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Impact of structural habitat modifications in coastal temperate systems on fish recruitment: a systematic review
- Macura, Biljana, Byström, Pär, Airoldi, Laura, Eriksson, Britas Klemens, Rudstam, Lars, Støttrup, Josianne G.
- Environmental evidence 2019 v.8 no.1 pp. 14
- Internet, anthropogenic activities, coasts, databases, experimental design, fish, fish communities, habitat destruction, habitats, juveniles, lakes, marine ecosystems, spawning, species recruitment, stakeholders, systematic review, temperate zones, urbanization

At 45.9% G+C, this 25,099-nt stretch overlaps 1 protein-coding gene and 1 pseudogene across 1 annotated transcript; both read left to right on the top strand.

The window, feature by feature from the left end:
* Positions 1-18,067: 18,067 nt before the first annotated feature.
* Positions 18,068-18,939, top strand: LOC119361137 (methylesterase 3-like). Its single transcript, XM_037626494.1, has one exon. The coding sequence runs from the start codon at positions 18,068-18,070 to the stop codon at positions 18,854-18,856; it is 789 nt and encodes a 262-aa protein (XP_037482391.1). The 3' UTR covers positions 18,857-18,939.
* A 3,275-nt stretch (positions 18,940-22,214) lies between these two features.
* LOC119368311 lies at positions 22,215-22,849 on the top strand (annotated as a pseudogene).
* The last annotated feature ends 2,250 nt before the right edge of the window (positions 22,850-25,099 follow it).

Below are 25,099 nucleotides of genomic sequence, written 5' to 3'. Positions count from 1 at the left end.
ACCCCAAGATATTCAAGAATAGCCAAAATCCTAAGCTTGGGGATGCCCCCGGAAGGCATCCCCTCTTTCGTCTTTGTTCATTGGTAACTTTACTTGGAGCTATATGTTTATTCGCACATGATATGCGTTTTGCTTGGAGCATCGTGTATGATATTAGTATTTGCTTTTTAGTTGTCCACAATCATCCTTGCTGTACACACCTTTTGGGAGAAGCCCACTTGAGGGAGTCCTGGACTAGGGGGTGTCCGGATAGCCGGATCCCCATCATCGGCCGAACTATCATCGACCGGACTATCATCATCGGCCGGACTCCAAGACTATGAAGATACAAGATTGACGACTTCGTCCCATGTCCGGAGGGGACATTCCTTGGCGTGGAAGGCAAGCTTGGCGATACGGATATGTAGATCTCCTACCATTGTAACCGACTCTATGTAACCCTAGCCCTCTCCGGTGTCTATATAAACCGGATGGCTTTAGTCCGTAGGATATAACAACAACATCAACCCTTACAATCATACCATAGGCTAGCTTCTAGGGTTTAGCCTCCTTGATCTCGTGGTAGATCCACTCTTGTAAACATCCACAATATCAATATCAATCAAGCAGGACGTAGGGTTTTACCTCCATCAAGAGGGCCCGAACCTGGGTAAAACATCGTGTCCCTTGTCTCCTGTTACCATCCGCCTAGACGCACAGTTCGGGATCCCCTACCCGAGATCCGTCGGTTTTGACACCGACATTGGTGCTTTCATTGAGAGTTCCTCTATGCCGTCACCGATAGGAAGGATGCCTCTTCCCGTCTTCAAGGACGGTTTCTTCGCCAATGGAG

- BACKGROUND: Shallow nearshore marine ecosystems are changing at an increasing rate due to a range of human activities such as urbanisation and commercial development. As a result, an increasing number of structural modifications occur in coastal nursery and spawning habitats of fish. Concomitant to this increase, there have been declines in many coastal fish populations and changes in the composition of fish communities. As requested by Swedish stakeholders, this review aimed to synthesise scientific evidence of the impact on fish recruitment of structural modifications in temperate coastal areas. METHODS: We searched for peer-reviewed and grey literature on such impacts in English, Dutch, Danish, Finnish, German, Swedish and Spanish. Searches were performed in bibliographic databases, specialist websites, bibliographies of review articles. We also contacted stakeholder to find relevant literature. Eligible studies included small- and large-scale field studies in marine systems and large lakes (> 10,000 km²) in temperate regions of the Northern and Southern Hemispheres. Included replicated comparisons of fish recruitment between altered and unaltered control areas, comparisons before and after an alteration, or both. Relevant outcomes (response variables) included measures of recruitment defined as abundance of juvenile fish in coastal habitats. All fish species were considered. Articles were screened for eligibility by title, abstract and full text. Eligible studies were critically appraised based on their external and internal validity. From each eligible study of sufficient validity, we extracted information on study design, measured outcomes, exposure, type of comparator, effect modifiers and study findings. Study findings were synthesised narratively. RESULTS: We searched for eligible studies in 15 databases, 24 specialist websites, Google Scholar, and bibliographies of 11 review articles. The review finally included 37 studies that were eligible and of sufficient validity to be considered for final synthesis. Most studies (23 of 37) were from the Northern Hemisphere. Studies varied in design, spatial resolution, target fish species, and type of structural habitat change. This high level of variation did not allow for a quantitative synthesis and prevented us from drawing general conclusions on the impact of structures or structural modifications on fish recruitment. In this review we provide a narrative synthesis of the evidence base and classify eligible studies into six categories (based on type of exposure and comparator). The categories are as follows: the impacts on fish recruitment of: (1) artificial structures in coastal areas, (2) structures designed as fish attractors, (3) large scale urban sprawl, (4) ‘novel’ habitats, (5) habitat loss, and (6) restoration. CONCLUSIONS: This review revealed a very limited evidence base for how structural modifications and marine urban sprawl can affect fish recruitment. Thus, there is a substantial mismatch between stakeholder needs and research evidence. Further, the impact and ecological performance of artificial structures depend both on context and species. Clearly, there is a need for more research on the subject, especially on long-term consequences at larger spatial scales.